How Sweaty Bloghouse, Neon Reign Unites the Internet

Myspace was too much An introduction for music lovers to the new social media landscape. For half a decade after its founding in 2003, the site was the most visited social network in the world, and the first popular platform for seasoned musicians and celebrities to build a following. On Myspace Music, artists can upload tracks, connect with fans, and control their own brand. Free.

In Myspace, musicians can be weirder and more personalized than they are on album notes or on the websites of major brands. Creating a fun profile was a free growth hack, ensuring that fans could share the artist’s music with millions of other potential fans. Does this make you angry? Drummer Rob Bloomfield says of the group, “The stupid name plus the hentai lolita porn avatar we used meant that thousands of people put ‘Does it offend you, yeah?'” “In Top 8 Friends.” The industry quickly called, looking for the band’s digital middle finger monetization for the entire Internet.

Myspace knew its platform was making and breaking careers. The company built features to keep the momentum going, but it’s the users who really push things forward. A generation of kids has been customizing profile layouts in HTML, adding a line of code to play songs automatically. The ability to associate a song directly with your character has become an immersive war, resulting in countless free publicity for artists.

“You had kids turned publicity for you for free,” says Isaac Walter, a former A&R professor at Myspace Records. “You had an editorial side that did nothing but promote the music in order to get more musicians, more views – and you had labels, which was the worst because they were in a crisis of not selling any recordings.” Myspace has been turning DJs into stars famous enough to secure record deals, but they still haven’t solved the problem of how to make money off of music outside of tours.

Australian electronic duo Bag Raiders attribute much of their early success to the catwalk: “We did a remix of this band – our friends – Valentinos, and then suddenly the guys from Kitsuné in Paris texted us on Myspace.” The placement on the Kitsuné mixtape, which was available online for free download, was a quick ticket to Myspace’s huge hype, better bookings, and remixes by other artists on the circuit.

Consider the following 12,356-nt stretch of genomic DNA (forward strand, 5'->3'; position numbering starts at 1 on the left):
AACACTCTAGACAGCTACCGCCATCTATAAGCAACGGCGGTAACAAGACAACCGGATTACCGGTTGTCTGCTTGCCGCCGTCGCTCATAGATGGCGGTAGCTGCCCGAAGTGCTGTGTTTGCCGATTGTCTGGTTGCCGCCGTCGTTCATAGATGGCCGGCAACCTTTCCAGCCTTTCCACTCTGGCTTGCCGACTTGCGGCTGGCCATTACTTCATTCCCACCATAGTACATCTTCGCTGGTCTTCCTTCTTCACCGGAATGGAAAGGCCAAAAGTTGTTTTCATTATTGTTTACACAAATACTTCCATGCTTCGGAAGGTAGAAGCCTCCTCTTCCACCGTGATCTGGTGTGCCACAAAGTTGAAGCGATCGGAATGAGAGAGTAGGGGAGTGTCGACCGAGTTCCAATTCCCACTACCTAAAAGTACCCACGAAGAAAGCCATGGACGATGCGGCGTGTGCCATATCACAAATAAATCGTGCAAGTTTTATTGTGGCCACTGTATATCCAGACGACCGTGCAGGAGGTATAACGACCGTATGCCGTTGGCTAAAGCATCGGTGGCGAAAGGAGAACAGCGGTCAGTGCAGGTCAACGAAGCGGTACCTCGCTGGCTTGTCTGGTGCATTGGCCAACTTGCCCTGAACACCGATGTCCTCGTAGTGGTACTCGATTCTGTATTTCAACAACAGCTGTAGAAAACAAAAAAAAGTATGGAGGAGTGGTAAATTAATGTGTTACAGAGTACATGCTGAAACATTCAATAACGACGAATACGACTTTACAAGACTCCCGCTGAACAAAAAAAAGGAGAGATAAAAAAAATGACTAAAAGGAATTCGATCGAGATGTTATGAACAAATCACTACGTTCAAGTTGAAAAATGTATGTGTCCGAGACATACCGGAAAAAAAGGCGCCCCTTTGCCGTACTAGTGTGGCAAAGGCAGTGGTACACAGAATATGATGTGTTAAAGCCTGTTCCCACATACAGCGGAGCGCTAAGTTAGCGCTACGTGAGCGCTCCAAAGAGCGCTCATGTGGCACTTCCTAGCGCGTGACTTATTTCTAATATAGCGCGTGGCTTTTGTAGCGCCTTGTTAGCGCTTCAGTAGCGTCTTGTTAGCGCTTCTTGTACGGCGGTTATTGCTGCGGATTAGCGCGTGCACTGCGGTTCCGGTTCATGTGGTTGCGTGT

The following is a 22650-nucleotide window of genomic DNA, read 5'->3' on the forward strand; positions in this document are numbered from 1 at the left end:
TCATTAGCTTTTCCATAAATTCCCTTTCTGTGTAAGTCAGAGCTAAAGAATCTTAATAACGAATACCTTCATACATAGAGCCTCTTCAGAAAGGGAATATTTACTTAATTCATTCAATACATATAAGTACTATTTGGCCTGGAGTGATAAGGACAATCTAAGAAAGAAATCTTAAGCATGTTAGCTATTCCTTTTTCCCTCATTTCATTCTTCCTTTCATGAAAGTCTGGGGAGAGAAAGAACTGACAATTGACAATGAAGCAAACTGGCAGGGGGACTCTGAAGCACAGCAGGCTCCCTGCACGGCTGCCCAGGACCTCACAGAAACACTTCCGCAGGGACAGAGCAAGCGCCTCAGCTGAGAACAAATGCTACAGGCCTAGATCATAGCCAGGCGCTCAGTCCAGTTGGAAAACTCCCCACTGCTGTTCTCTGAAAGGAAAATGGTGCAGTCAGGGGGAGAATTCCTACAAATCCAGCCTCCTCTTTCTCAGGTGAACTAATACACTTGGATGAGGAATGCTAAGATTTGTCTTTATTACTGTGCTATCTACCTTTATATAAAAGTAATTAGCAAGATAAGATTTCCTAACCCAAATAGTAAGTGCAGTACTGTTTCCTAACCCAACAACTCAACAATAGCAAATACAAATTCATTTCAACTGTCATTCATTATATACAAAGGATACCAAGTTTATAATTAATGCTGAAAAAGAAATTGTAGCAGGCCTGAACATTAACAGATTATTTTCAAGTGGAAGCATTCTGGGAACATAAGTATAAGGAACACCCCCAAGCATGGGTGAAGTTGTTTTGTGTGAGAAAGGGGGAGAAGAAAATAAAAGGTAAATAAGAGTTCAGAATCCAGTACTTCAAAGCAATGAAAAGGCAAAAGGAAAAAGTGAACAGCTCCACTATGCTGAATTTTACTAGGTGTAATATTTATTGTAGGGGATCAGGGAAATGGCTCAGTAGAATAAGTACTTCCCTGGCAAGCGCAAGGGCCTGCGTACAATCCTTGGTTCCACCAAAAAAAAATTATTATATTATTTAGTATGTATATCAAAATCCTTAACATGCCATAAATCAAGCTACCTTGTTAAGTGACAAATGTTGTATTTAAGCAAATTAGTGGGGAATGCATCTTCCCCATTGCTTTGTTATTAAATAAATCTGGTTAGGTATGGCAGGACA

The Bag Raiders success story was no exception: uploading tracks to Myspace as a form of free promotion quickly became the norm, from bands to DJs to rappers. “I can remember we toured Australia for a year, and I was booking ads in the actual press on the street. A year later, we were selling tours just by telling our friends on MySpace about them. That changed quickly,” says Julian Hamilton of Presets.

As traditional media barriers around bans, press releases, and manipulative marketing by teen bloggers around the world have been dismantled, music critics have, of course, been losing their footing as well. “rolling rock It doesn’t matter anymore because there is now a Pitchfork. Of course, Pitchfork became the new rolling rockbut for a while it seemed exciting and new, as if the world was really changing,” says Hamilton.

This brief moment in the history of music cannot be repeated today. For one thing, MP3 audio won’t fly at crunchy bitrate now, and after many years of digital content proliferation neither will be written for free. More important, perhaps, is that the life cycle of the song in the blogging generation would not be legally possible. “The whole reason this moment happened and dance music in general reached the level it once was in the world is a remix of culture and a reinterpretation. Clayton Blaha, a publicist who has represented clients including Diplo, Justice and Falls Gold Records says: